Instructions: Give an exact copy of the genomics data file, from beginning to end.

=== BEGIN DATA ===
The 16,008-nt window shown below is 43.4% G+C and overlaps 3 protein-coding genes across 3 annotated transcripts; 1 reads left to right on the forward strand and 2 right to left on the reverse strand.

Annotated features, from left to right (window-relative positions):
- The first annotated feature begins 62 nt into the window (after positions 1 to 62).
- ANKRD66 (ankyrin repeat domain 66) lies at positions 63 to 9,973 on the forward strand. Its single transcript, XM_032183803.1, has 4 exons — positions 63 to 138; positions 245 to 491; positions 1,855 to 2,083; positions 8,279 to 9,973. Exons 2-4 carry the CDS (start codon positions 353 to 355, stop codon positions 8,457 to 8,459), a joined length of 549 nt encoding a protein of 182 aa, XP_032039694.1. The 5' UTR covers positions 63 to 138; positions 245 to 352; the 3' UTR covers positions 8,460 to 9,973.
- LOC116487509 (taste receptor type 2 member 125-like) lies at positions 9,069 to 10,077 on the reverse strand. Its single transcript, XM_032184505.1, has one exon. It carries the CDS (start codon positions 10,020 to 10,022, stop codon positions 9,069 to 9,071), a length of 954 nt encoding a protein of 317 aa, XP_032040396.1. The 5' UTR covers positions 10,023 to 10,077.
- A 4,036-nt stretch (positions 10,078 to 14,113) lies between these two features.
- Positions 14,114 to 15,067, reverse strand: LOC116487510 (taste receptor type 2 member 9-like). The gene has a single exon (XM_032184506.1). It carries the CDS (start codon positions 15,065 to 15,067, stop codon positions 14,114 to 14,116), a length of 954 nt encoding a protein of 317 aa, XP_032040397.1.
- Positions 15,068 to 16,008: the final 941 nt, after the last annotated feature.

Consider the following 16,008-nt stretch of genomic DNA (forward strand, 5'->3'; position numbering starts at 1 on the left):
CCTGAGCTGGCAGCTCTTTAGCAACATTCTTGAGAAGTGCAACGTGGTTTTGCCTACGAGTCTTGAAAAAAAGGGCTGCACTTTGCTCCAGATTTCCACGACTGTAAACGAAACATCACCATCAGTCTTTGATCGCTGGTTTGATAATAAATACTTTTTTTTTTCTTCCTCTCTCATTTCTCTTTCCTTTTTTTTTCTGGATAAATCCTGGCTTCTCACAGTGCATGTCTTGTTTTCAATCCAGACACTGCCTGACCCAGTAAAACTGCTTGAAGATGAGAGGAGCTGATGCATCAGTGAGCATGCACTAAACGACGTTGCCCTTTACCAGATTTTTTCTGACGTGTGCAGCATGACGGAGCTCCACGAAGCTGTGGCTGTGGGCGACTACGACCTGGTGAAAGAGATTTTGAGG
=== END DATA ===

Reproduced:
The 16,008-nt window shown below is 43.4% G+C and overlaps 3 protein-coding genes across 3 annotated transcripts; 1 reads left to right on the forward strand and 2 right to left on the reverse strand.

Annotated features, from left to right (window-relative positions):
- The first annotated feature begins 62 nt into the window (after positions 1 to 62).
- ANKRD66 (ankyrin repeat domain 66) lies at positions 63 to 9,973 on the forward strand. Its single transcript, XM_032183803.1, has 4 exons — positions 63 to 138; positions 245 to 491; positions 1,855 to 2,083; positions 8,279 to 9,973. Exons 2-4 carry the CDS (start codon positions 353 to 355, stop codon positions 8,457 to 8,459), a joined length of 549 nt encoding a protein of 182 aa, XP_032039694.1. The 5' UTR covers positions 63 to 138; positions 245 to 352; the 3' UTR covers positions 8,460 to 9,973.
- LOC116487509 (taste receptor type 2 member 125-like) lies at positions 9,069 to 10,077 on the reverse strand. Its single transcript, XM_032184505.1, has one exon. It carries the CDS (start codon positions 10,020 to 10,022, stop codon positions 9,069 to 9,071), a length of 954 nt encoding a protein of 317 aa, XP_032040396.1. The 5' UTR covers positions 10,023 to 10,077.
- A 4,036-nt stretch (positions 10,078 to 14,113) lies between these two features.
- Positions 14,114 to 15,067, reverse strand: LOC116487510 (taste receptor type 2 member 9-like). The gene has a single exon (XM_032184506.1). It carries the CDS (start codon positions 15,065 to 15,067, stop codon positions 14,114 to 14,116), a length of 954 nt encoding a protein of 317 aa, XP_032040397.1.
- Positions 15,068 to 16,008: the final 941 nt, after the last annotated feature.

Consider the following 16,008-nt stretch of genomic DNA (forward strand, 5'->3'; position numbering starts at 1 on the left):
CCTGAGCTGGCAGCTCTTTAGCAACATTCTTGAGAAGTGCAACGTGGTTTTGCCTACGAGTCTTGAAAAAAAGGGCTGCACTTTGCTCCAGATTTCCACGACTGTAAACGAAACATCACCATCAGTCTTTGATCGCTGGTTTGATAATAAATACTTTTTTTTTTCTTCCTCTCTCATTTCTCTTTCCTTTTTTTTTCTGGATAAATCCTGGCTTCTCACAGTGCATGTCTTGTTTTCAATCCAGACACTGCCTGACCCAGTAAAACTGCTTGAAGATGAGAGGAGCTGATGCATCAGTGAGCATGCACTAAACGACGTTGCCCTTTACCAGATTTTTTCTGACGTGTGCAGCATGACGGAGCTCCACGAAGCTGTGGCTGTGGGCGACTACGACCTGGTGAAAGAGATTTTGAGG